By Ken Coopwood, Ph.D.
“Change of heart” is a cliché all too familiar in American culture and traditions. It is one of humanity’s most noble appeals for motive and learning, and it is also one of life’s most difficult tasks, especially in the areas of justice, equity, diversity, and inclusion (JEDI).
After 25+ years as an executive diversity professional, I have learned that changes of heart indissolubly mark success. I have also learned that the doorway to one’s heart is, in fact, the final frontier and not the first challenge faced by change agents.
There are other prior hurdles to jump in the process of “prepping” a person’s heart for change. These include dealing with preconceptions, thought agility, establishing relevant examples, empathy, and courage, to name a few. Diversity work can be exceedingly time-consuming and exacerbating without examining these matters first. After all, yesterday’s “shadows” influence what today and tomorrow will look like. So, preparing for what people already think makes sense.
In addition, the environment in which a changed heart will thrive must be prepared in advance. Heart change must be met with authentic acceptance, belonging, ownership, and empowerment. Once requisite stages are set to address “front matters” of the heart, then change-of-heart activities, with a high probability of success, can begin. Also, regarding infrastructural thought life, it is essential to note that the preparation process for change should not be completed for the sake of change itself, nor because change is the right thing to do. Instead, change must be purposeful as much as intentional for the sustainability and benefit of those needing change and those who reap the results. Why? Because organizations should exist to serve human needs rather than the reverse.
I have come to understand that it is also crucial that the process not solely result in mandated change but, more transformative, provide enough leadership and education to treasure change as a personal benefit. Thus, the more a process results in a mandated change, the less likely change will willingly occur or the more elongated the process could become. The goal is to build an organizational infrastructure on which change can result as an act of personal responsibility, thereby tying the need for change to a new set of personalized rules for engagement, integration, collaboration, and elevation that breed new, diverse relationships and identities, which benefit the organization today, tomorrow, and afterward.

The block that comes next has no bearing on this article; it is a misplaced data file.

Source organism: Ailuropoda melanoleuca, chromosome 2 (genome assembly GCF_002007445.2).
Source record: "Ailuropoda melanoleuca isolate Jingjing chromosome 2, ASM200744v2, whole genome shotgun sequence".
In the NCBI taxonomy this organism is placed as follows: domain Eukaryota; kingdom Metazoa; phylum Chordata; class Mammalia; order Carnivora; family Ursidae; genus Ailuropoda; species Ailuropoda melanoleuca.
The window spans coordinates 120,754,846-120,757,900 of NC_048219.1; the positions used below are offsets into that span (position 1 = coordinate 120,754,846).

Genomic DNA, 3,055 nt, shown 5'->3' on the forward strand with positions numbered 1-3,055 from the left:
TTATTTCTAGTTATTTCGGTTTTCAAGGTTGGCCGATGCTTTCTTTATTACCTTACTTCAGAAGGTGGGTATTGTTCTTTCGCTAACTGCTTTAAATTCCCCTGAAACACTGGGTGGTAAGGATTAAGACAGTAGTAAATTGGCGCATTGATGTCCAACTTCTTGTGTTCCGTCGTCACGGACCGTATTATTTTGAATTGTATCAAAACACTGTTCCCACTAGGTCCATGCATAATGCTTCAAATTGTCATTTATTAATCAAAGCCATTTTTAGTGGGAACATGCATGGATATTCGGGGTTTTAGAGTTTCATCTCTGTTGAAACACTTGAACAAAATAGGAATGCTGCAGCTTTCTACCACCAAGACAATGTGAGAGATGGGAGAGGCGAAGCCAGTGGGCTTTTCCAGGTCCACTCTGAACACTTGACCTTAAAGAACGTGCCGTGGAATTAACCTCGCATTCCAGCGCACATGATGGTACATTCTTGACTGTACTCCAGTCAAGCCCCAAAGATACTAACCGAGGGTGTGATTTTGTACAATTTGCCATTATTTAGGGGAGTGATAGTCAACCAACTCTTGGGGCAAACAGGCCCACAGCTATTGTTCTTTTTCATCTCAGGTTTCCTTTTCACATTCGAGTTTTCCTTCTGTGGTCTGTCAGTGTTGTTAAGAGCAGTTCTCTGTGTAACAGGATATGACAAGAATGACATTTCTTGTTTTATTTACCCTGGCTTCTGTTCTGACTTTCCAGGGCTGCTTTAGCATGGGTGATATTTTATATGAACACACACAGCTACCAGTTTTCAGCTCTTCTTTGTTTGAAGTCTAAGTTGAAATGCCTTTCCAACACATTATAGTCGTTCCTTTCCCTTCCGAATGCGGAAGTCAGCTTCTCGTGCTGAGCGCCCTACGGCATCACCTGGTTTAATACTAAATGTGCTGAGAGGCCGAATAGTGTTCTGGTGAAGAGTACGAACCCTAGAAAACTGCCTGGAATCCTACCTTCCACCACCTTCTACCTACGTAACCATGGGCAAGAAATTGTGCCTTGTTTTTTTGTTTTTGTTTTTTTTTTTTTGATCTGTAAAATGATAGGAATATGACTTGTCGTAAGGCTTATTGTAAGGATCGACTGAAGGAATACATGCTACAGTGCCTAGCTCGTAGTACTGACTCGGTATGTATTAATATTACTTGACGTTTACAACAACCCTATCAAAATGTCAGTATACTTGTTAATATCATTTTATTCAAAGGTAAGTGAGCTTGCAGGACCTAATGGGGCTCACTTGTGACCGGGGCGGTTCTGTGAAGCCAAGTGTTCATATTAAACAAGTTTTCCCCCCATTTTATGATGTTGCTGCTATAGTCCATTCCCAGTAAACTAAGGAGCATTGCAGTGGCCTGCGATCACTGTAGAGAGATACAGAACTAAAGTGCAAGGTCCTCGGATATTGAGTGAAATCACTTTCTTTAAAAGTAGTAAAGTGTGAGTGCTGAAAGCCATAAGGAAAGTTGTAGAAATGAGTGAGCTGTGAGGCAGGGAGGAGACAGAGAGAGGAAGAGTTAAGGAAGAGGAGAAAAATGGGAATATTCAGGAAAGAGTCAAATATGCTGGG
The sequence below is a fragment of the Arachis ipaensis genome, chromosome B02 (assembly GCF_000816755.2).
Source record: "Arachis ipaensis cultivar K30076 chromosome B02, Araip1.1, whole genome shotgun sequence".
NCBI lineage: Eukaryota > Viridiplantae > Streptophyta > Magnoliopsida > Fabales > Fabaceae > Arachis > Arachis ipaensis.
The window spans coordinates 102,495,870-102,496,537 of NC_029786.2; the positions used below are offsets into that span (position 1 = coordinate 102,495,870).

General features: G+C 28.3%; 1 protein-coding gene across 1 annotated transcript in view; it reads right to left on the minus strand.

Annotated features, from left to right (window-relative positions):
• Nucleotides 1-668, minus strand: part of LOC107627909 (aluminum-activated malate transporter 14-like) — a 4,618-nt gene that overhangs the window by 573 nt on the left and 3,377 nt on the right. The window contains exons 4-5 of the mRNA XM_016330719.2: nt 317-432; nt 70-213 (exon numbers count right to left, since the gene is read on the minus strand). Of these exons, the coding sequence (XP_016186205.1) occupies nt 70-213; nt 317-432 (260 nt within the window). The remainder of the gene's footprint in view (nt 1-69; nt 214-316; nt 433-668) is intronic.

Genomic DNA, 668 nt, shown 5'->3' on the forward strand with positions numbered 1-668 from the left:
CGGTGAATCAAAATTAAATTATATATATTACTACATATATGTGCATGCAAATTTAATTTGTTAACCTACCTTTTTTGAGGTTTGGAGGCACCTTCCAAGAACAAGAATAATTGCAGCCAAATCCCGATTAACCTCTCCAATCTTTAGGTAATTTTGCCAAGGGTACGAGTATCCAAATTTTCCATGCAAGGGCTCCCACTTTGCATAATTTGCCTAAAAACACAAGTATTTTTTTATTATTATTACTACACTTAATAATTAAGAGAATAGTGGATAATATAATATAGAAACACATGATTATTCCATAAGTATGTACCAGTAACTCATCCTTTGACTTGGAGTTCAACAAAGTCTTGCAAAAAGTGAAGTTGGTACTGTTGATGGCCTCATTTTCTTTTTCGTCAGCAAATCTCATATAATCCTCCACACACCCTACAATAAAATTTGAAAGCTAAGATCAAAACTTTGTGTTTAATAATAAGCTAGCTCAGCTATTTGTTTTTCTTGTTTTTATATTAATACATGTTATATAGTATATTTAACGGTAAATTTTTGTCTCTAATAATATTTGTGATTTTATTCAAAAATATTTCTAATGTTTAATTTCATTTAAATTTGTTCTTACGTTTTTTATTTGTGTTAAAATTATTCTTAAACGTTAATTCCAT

Embedding motives for personal responsibility, advancement, and empowerment in the heart-change process often set the sail for philosophical transformation that leads to heart change. Gaining buy-in for these motives means leading people away from skepticism associated with circumstances to pluralist experiences that inch away from dualistic thoughts and social contexts that blind people from realities about others. Perspective changes help to identify shared identities with people seen as different for unfavorable reasons.
All the above is doable when intentionally engaging with those prepped for change. Deep-seated issues or remnants of negative experiences can still linger and function as “disarmers” in the process. People may also rock back and forth between thoughts of blatant denial of others and notions of authentic acceptance. However, with persistence, people can “get off their horses,” i.e., see commonalities between themselves and previously denied others as a personal preference and professional standard.
It is a worthwhile undertaking and a hallmark Coop Di Leu “Do” for every JEDI service, every time.
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